A HEARTBROKEN couple were told that their pet dog had died on a long-haul flight to Australia, but only later learned after a post mortem that the dog had died of thirst on the 32-hour flight.
Ed and Sheila Smith had decided to surprise their daughter Julie for her birthday, so they paid £3,000 to have Border Collie Joe flown out to her in Australia after she had said how much she was missing the family pet.
The Smiths, from Cornwall, paid extra special attention to Joe’s needs and even placed a letter on his flight crate listing his likes and dislikes. They also provided a telephone number in case of an emergency. Joe was due to fly from Heathrow to Sydney and then spend four weeks in quarantine under Australian regulations. During this time a family friend had promised to visit Joe in kennels every day.
Mr and Mrs Smith were then due to fly out to Sydney, collect Joe from quarantine and take him with them to the Queensland resort of Noosa, where recently-emigrated Julie, 26, lives with her husband Steve. Although Julie was expecting her parents for her birthday, she was not expecting Joe.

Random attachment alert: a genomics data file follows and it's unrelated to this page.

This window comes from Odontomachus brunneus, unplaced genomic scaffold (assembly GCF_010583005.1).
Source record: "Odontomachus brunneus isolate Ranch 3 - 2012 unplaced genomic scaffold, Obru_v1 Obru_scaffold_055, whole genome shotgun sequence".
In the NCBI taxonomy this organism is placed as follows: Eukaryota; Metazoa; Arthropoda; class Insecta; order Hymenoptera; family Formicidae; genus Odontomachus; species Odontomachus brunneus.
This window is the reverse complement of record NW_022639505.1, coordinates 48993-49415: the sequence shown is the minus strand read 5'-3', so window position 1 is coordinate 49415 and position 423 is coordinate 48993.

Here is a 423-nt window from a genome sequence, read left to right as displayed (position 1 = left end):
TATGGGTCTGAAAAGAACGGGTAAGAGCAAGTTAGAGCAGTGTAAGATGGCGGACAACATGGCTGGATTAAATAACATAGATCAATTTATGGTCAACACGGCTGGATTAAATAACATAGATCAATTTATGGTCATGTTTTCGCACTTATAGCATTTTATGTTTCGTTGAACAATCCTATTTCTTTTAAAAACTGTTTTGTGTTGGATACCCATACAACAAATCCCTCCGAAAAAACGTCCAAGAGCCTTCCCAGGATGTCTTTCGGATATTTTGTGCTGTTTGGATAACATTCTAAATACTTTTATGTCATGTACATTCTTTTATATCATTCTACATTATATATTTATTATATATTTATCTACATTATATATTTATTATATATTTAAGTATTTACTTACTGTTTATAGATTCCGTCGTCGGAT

“We were going to tie a bow around Joe and send him into her with a birthday card,” said Mr Smith. “When we checked him into his kennel at Heathrow airport, he was in perfect condition. I checked and double-checked that he had food and water. Then my wife took a call saying he was dead. She was beside herself and Julie burst into tears when I broke the news to her.”
A veterinary post-mortem found that eight-year-old Joe had suffered fatal dehydration during the flight from Heathrow to Sydney via Bangkok. The Smiths believe it likely that the dog’s water supply was not replenished during the stopover.
"We have been passed from pillar to post by people who don’t seem to care," said Mr Smith, bitterly.
A BA spokesman offered Mr and Mrs Smith the company’s ‘Deepest sympathy’, but denied that Joe’s water was not checked, saying: "We take our responsibility for caring for pets very seriously and acted in accordance with these regulations. The dog’s water levels were checked at Heathrow and in Bangkok. We are confident we followed procedure correctly."
l British Airways instigated a ban on flat faced dog breeds in 2003 after a Bulldog died on a flight from Heathrow to Sydney in October 2002. A spokesman commented at the time to OUR DOGS:
“We have investigated our processes and procedures surrounding this flight and are satisfied that things were carried out in the correct manner.
“The owner refused to allow a post mortem examination and therefore the dog's death was put down to natural causes. In the terms and conditions of our cargo carriage BA is not responsible for the death of animals due to natural causes.”